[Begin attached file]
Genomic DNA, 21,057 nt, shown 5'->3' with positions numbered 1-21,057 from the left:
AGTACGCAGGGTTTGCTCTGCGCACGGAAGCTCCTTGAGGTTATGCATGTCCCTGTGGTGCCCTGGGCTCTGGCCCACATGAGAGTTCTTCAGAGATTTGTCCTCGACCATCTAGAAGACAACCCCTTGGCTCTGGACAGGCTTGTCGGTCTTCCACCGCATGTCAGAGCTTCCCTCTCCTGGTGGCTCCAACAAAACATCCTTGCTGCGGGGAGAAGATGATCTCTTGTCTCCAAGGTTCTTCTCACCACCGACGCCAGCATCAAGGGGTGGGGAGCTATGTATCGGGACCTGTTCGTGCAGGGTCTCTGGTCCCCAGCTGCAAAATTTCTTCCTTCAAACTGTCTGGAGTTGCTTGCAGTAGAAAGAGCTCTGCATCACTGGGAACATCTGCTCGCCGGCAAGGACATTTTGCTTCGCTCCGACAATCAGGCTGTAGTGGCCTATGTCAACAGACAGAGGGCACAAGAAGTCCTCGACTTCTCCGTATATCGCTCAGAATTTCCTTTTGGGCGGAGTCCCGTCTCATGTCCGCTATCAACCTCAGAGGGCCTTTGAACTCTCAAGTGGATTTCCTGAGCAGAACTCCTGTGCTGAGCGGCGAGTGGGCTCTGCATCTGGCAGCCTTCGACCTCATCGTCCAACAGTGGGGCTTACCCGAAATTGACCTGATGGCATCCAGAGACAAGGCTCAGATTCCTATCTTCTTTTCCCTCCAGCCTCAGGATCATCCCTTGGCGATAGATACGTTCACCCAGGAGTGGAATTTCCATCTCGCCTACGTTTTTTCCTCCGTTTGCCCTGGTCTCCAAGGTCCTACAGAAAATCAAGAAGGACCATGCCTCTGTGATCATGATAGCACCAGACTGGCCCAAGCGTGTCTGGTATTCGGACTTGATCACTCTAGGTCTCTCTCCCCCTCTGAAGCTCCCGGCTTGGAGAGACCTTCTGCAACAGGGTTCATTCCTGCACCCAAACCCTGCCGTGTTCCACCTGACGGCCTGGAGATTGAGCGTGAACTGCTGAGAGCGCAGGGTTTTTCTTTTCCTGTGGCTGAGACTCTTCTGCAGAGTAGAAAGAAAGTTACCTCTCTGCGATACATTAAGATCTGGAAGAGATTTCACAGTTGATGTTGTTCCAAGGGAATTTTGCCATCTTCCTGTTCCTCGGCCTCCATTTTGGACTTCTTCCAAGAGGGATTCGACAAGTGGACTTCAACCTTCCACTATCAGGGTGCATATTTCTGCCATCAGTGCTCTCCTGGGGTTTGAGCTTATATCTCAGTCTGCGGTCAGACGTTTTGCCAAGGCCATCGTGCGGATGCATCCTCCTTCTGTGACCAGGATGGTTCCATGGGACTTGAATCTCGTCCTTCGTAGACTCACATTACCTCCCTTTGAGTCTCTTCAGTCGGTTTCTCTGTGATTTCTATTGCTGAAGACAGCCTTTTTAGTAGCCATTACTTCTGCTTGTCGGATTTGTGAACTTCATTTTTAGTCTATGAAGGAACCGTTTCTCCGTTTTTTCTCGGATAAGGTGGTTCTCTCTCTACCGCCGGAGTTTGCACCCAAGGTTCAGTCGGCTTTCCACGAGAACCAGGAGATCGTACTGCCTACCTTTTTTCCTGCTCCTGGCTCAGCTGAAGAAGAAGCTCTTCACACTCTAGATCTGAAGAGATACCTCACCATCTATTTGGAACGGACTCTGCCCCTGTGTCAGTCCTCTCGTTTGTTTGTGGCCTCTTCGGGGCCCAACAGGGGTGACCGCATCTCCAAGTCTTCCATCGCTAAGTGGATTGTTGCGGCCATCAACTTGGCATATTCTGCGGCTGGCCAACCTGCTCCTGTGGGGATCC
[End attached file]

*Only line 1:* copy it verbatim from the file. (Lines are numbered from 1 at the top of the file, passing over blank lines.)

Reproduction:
Genomic DNA, 21,057 nt, shown 5'->3' with positions numbered 1-21,057 from the left: